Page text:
Study of the electrical properties of matter began in the first half of the 18th century, and mainly concerned the investigation of visually striking phenomena such as sparks, electrical discharges and lightning.
Electrostatics, the study of matter’s electrical properties, had an important place in 19th century teaching demonstrations. Electrical charges, produced by electrostatic friction devices and stored in Leyden jars, could be transferred to variously shaped conductors to produce spectacular effects.
The French scientist Charles-Augustin de Coulomb (Angoulême, 1736 – Paris, 1806) laid the basis of the mathematical understanding of electricity, formulating a law on forces of interaction between electrical charges discovered using the torsion balance, an instrument he devised.

The invention in 1800 of the Voltaic pile, by Alessandro Volta (Como, 1745 – Comnago Volta, 1827), making electric current available continuously, led to the flourishing of research on electrical conduction in materials and on the effects produced by current; at the same time, batteries were designed with electrodes of various types and immersed in different acids, to overcome the drawbacks of the Volta’s battery and to obtain ever higher voltages. Teaching laboratories acquired various types of battery, electrical resistors and capacitors.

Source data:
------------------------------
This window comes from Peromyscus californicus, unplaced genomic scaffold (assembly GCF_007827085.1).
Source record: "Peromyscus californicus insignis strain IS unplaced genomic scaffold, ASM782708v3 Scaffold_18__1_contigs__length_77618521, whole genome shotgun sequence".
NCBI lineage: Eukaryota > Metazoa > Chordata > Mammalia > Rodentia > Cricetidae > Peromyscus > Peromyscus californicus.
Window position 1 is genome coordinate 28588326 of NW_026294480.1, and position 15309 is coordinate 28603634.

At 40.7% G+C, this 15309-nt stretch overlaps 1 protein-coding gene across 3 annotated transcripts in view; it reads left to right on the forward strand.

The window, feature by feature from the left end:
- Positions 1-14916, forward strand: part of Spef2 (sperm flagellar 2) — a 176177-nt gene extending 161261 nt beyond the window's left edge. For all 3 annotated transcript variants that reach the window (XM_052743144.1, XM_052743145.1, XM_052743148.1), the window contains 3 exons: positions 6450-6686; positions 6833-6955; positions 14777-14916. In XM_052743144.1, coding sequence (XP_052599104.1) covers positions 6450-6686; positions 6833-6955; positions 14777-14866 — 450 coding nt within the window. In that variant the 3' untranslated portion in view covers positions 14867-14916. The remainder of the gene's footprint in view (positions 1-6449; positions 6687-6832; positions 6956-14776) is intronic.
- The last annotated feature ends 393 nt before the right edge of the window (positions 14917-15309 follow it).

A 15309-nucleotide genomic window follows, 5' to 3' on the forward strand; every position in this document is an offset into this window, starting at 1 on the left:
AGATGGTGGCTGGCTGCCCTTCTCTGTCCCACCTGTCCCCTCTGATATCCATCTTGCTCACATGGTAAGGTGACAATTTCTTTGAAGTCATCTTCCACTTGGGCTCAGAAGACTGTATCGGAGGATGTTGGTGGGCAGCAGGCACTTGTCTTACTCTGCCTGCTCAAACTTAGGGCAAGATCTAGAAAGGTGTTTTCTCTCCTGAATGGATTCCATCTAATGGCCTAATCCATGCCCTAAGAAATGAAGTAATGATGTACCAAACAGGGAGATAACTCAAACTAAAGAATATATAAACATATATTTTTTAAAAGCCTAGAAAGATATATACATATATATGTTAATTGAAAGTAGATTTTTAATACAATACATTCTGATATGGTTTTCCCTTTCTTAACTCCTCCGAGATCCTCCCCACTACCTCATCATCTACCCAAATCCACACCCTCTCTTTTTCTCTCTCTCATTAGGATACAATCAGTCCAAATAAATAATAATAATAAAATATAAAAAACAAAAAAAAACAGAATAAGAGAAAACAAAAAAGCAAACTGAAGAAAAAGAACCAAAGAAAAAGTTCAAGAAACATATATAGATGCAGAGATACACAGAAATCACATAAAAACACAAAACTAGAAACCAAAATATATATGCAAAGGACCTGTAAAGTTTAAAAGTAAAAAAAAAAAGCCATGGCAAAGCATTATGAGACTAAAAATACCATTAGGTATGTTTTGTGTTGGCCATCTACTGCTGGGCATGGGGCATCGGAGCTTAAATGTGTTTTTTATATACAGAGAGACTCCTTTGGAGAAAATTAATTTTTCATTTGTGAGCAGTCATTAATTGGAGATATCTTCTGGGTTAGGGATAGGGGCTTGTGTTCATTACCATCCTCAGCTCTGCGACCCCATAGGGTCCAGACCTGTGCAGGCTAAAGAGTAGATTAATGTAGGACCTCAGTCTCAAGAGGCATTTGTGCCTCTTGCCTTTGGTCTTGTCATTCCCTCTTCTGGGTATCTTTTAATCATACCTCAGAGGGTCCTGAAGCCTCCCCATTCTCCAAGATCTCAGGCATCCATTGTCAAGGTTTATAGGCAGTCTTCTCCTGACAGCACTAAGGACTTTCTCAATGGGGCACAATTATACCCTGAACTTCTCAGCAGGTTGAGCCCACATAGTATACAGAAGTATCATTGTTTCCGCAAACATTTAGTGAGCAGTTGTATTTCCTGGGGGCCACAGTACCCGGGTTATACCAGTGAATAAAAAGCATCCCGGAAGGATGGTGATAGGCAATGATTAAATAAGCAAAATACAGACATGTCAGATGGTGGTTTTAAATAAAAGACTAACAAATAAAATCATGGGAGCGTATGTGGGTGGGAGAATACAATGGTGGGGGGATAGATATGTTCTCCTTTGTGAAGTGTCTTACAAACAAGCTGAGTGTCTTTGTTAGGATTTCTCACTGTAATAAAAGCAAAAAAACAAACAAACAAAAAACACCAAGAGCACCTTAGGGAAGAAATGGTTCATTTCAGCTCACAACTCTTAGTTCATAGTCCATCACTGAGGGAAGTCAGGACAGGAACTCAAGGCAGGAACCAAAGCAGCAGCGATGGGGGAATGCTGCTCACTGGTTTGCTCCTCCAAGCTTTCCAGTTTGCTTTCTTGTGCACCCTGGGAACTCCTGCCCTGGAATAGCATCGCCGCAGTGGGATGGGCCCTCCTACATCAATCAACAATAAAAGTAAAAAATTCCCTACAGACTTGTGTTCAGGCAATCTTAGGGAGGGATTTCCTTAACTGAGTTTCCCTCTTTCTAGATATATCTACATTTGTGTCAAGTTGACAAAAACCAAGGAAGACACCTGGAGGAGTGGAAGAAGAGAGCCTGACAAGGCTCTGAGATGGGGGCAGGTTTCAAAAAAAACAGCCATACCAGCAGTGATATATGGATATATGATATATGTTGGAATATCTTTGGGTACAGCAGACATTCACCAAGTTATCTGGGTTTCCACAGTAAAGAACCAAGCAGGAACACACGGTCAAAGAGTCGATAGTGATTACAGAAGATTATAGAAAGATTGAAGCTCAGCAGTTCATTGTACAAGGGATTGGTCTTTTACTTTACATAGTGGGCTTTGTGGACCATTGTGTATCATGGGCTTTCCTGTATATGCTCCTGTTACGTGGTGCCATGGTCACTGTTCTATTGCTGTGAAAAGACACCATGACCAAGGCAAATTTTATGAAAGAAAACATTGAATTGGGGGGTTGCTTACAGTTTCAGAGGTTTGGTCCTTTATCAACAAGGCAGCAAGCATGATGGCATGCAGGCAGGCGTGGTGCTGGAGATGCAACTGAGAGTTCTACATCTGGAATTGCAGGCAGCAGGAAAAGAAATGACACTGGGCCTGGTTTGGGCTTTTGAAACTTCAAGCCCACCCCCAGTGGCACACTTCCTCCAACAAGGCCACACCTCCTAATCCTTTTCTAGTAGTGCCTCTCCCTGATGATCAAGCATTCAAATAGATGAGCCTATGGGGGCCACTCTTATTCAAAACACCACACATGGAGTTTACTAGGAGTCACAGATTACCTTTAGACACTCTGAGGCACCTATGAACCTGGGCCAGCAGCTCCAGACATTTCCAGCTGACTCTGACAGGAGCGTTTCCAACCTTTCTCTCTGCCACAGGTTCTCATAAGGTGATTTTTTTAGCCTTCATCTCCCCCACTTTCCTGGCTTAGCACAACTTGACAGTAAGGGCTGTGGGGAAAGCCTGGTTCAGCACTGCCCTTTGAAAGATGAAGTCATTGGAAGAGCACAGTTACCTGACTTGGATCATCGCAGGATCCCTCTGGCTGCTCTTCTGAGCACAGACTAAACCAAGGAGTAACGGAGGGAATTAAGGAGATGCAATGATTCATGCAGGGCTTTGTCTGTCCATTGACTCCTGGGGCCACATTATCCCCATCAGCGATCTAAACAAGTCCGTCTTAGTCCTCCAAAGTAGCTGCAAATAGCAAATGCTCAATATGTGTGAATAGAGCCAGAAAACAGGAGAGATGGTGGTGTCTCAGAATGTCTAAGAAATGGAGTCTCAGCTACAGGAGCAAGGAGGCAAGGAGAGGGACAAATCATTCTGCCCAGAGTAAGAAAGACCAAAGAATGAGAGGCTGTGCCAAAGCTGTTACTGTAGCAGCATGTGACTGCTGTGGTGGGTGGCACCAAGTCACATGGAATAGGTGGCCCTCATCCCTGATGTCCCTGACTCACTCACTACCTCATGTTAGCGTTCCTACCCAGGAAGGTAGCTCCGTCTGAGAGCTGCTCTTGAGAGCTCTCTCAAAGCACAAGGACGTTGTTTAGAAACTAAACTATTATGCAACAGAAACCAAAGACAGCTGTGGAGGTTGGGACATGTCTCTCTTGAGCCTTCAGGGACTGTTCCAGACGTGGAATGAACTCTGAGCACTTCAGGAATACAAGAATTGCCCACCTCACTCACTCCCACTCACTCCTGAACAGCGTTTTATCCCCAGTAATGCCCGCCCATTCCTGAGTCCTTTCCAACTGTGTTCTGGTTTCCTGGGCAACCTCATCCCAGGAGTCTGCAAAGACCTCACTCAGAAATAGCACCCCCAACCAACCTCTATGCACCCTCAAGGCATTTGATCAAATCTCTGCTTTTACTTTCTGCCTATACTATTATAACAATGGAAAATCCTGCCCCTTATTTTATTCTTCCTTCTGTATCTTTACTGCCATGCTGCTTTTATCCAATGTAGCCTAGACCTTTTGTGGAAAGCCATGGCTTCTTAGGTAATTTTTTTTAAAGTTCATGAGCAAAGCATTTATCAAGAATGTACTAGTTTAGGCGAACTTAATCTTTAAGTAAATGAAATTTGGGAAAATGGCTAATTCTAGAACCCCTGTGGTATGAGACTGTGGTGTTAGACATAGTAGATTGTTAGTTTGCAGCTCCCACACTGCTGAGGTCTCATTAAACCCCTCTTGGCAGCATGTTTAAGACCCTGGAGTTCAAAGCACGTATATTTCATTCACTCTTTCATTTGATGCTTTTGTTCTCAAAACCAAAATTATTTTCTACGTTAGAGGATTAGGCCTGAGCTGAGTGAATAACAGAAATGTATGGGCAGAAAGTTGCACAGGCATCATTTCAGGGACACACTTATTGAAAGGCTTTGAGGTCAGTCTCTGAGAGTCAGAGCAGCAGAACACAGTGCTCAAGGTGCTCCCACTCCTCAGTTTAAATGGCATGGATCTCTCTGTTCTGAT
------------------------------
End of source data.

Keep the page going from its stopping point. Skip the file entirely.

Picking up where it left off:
The discovery, in the 1820s by Christian Oersted (1777-1851) of the interaction between electric currents and magnetic fields and that of electromagnetic induction by Michael Faraday (1791-1867) in 1831, led to the invention of a great many socially significant technological applications.
Into the physics teaching collection came electromagnets, electric motors, electric bells, the telephone and telegraph for pupils’ education.

Practical applications of discoveries concerning electrical phenomena led to the vertiginous development of technology, starting from the mid-nineteenth century but especially in the 1890s.

Industrial progress, linked to the use of electricity as a driving force, required ever higher current intensities and voltages. The electro-mechanical industry has also had to face problems connected with measuring the energy used, designing and building reliable, precise meters so as to guarantee its correct billing. The technical requirements necessary to ensure the insulation and correct operation of switches, commutators, rheostats, fuses etc. had to be adapted to new demands, but were also constrained by the historical and economic circumstances of the period.
In the years between the First and Second World Wars, the Autarky laws imposed the use of economic materials. Marble, slate and wood were substituted by cheaper substances such as Bakelite – a lightweight synthetic resin of high electrical resistance.
Switches, commutators, fuses, current meters, etc. they were shown to students to demonstrate advances in science and technology.